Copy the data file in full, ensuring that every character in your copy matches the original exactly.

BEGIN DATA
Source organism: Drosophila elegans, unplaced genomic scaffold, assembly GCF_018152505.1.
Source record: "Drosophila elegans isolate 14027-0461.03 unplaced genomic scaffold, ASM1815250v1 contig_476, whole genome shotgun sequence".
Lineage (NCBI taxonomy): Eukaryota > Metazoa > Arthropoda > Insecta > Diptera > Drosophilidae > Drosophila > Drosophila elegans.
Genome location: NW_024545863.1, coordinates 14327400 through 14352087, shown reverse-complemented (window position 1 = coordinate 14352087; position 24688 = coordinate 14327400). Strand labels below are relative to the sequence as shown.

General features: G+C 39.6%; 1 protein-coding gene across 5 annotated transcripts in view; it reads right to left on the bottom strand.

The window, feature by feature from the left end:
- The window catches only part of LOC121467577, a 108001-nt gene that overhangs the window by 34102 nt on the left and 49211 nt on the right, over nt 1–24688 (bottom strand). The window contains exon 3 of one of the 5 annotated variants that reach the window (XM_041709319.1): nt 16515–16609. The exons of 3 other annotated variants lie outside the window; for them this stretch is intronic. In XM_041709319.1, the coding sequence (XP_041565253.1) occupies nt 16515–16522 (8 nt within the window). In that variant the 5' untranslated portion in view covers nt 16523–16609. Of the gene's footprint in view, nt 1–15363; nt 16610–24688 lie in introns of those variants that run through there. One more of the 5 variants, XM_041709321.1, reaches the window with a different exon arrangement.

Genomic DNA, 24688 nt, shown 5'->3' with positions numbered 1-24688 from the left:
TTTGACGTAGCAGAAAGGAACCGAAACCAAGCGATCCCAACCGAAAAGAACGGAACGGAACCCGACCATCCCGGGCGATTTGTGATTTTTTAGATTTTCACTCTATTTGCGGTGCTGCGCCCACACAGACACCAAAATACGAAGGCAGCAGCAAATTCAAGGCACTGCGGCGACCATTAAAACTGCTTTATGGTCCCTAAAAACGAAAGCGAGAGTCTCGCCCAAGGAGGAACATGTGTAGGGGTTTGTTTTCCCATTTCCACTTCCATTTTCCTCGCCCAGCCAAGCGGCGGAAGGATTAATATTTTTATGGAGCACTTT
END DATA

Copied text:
Source organism: Drosophila elegans, unplaced genomic scaffold, assembly GCF_018152505.1.
Source record: "Drosophila elegans isolate 14027-0461.03 unplaced genomic scaffold, ASM1815250v1 contig_476, whole genome shotgun sequence".
Lineage (NCBI taxonomy): Eukaryota > Metazoa > Arthropoda > Insecta > Diptera > Drosophilidae > Drosophila > Drosophila elegans.
Genome location: NW_024545863.1, coordinates 14327400 through 14352087, shown reverse-complemented (window position 1 = coordinate 14352087; position 24688 = coordinate 14327400). Strand labels below are relative to the sequence as shown.

General features: G+C 39.6%; 1 protein-coding gene across 5 annotated transcripts in view; it reads right to left on the bottom strand.

The window, feature by feature from the left end:
- The window catches only part of LOC121467577, a 108001-nt gene that overhangs the window by 34102 nt on the left and 49211 nt on the right, over nt 1–24688 (bottom strand). The window contains exon 3 of one of the 5 annotated variants that reach the window (XM_041709319.1): nt 16515–16609. The exons of 3 other annotated variants lie outside the window; for them this stretch is intronic. In XM_041709319.1, the coding sequence (XP_041565253.1) occupies nt 16515–16522 (8 nt within the window). In that variant the 5' untranslated portion in view covers nt 16523–16609. Of the gene's footprint in view, nt 1–15363; nt 16610–24688 lie in introns of those variants that run through there. One more of the 5 variants, XM_041709321.1, reaches the window with a different exon arrangement.

Genomic DNA, 24688 nt, shown 5'->3' with positions numbered 1-24688 from the left:
TTTGACGTAGCAGAAAGGAACCGAAACCAAGCGATCCCAACCGAAAAGAACGGAACGGAACCCGACCATCCCGGGCGATTTGTGATTTTTTAGATTTTCACTCTATTTGCGGTGCTGCGCCCACACAGACACCAAAATACGAAGGCAGCAGCAAATTCAAGGCACTGCGGCGACCATTAAAACTGCTTTATGGTCCCTAAAAACGAAAGCGAGAGTCTCGCCCAAGGAGGAACATGTGTAGGGGTTTGTTTTCCCATTTCCACTTCCATTTTCCTCGCCCAGCCAAGCGGCGGAAGGATTAATATTTTTATGGAGCACTTT